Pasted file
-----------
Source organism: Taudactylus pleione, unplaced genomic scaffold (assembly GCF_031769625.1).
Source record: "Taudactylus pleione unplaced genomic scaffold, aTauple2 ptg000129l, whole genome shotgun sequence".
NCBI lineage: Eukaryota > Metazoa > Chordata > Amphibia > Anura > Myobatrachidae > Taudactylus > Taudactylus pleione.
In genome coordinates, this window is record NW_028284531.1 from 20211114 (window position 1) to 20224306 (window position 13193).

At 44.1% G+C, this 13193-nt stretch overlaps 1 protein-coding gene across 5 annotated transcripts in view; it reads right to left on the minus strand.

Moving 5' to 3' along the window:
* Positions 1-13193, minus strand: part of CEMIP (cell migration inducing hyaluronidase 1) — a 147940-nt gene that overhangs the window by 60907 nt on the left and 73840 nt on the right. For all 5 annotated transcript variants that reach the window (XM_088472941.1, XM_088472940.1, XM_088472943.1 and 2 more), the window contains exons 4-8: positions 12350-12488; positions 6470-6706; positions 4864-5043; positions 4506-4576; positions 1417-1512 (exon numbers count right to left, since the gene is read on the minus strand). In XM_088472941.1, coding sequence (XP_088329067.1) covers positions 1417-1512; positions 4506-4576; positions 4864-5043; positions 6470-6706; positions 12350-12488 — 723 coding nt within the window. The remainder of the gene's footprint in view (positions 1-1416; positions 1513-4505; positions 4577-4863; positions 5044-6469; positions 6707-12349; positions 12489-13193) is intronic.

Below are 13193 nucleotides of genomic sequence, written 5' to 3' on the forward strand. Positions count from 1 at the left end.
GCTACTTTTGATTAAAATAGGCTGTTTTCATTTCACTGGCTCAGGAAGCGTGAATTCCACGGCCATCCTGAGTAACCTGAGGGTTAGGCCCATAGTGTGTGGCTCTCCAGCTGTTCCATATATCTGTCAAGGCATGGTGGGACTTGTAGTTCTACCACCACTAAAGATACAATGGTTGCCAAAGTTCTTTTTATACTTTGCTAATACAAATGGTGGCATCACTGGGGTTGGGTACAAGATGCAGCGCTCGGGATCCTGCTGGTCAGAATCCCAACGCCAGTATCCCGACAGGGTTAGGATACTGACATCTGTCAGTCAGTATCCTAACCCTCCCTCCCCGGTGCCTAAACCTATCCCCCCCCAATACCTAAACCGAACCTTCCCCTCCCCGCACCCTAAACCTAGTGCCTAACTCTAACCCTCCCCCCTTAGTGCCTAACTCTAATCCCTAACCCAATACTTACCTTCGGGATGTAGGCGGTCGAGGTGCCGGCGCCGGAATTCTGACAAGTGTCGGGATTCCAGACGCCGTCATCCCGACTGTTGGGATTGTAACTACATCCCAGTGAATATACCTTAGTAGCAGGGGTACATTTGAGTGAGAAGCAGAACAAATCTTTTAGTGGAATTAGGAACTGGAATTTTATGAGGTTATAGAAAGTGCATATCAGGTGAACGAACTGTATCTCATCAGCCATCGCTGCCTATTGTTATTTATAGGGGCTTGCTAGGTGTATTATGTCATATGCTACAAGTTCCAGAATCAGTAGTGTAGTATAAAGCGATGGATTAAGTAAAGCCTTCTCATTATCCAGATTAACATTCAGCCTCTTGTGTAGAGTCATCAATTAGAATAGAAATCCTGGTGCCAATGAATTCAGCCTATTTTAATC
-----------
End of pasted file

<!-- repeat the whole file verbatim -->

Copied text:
Source organism: Taudactylus pleione, unplaced genomic scaffold (assembly GCF_031769625.1).
Source record: "Taudactylus pleione unplaced genomic scaffold, aTauple2 ptg000129l, whole genome shotgun sequence".
NCBI lineage: Eukaryota > Metazoa > Chordata > Amphibia > Anura > Myobatrachidae > Taudactylus > Taudactylus pleione.
In genome coordinates, this window is record NW_028284531.1 from 20211114 (window position 1) to 20224306 (window position 13193).

At 44.1% G+C, this 13193-nt stretch overlaps 1 protein-coding gene across 5 annotated transcripts in view; it reads right to left on the minus strand.

Moving 5' to 3' along the window:
* Positions 1-13193, minus strand: part of CEMIP (cell migration inducing hyaluronidase 1) — a 147940-nt gene that overhangs the window by 60907 nt on the left and 73840 nt on the right. For all 5 annotated transcript variants that reach the window (XM_088472941.1, XM_088472940.1, XM_088472943.1 and 2 more), the window contains exons 4-8: positions 12350-12488; positions 6470-6706; positions 4864-5043; positions 4506-4576; positions 1417-1512 (exon numbers count right to left, since the gene is read on the minus strand). In XM_088472941.1, coding sequence (XP_088329067.1) covers positions 1417-1512; positions 4506-4576; positions 4864-5043; positions 6470-6706; positions 12350-12488 — 723 coding nt within the window. The remainder of the gene's footprint in view (positions 1-1416; positions 1513-4505; positions 4577-4863; positions 5044-6469; positions 6707-12349; positions 12489-13193) is intronic.

Below are 13193 nucleotides of genomic sequence, written 5' to 3' on the forward strand. Positions count from 1 at the left end.
GCTACTTTTGATTAAAATAGGCTGTTTTCATTTCACTGGCTCAGGAAGCGTGAATTCCACGGCCATCCTGAGTAACCTGAGGGTTAGGCCCATAGTGTGTGGCTCTCCAGCTGTTCCATATATCTGTCAAGGCATGGTGGGACTTGTAGTTCTACCACCACTAAAGATACAATGGTTGCCAAAGTTCTTTTTATACTTTGCTAATACAAATGGTGGCATCACTGGGGTTGGGTACAAGATGCAGCGCTCGGGATCCTGCTGGTCAGAATCCCAACGCCAGTATCCCGACAGGGTTAGGATACTGACATCTGTCAGTCAGTATCCTAACCCTCCCTCCCCGGTGCCTAAACCTATCCCCCCCCAATACCTAAACCGAACCTTCCCCTCCCCGCACCCTAAACCTAGTGCCTAACTCTAACCCTCCCCCCTTAGTGCCTAACTCTAATCCCTAACCCAATACTTACCTTCGGGATGTAGGCGGTCGAGGTGCCGGCGCCGGAATTCTGACAAGTGTCGGGATTCCAGACGCCGTCATCCCGACTGTTGGGATTGTAACTACATCCCAGTGAATATACCTTAGTAGCAGGGGTACATTTGAGTGAGAAGCAGAACAAATCTTTTAGTGGAATTAGGAACTGGAATTTTATGAGGTTATAGAAAGTGCATATCAGGTGAACGAACTGTATCTCATCAGCCATCGCTGCCTATTGTTATTTATAGGGGCTTGCTAGGTGTATTATGTCATATGCTACAAGTTCCAGAATCAGTAGTGTAGTATAAAGCGATGGATTAAGTAAAGCCTTCTCATTATCCAGATTAACATTCAGCCTCTTGTGTAGAGTCATCAATTAGAATAGAAATCCTGGTGCCAATGAATTCAGCCTATTTTAATC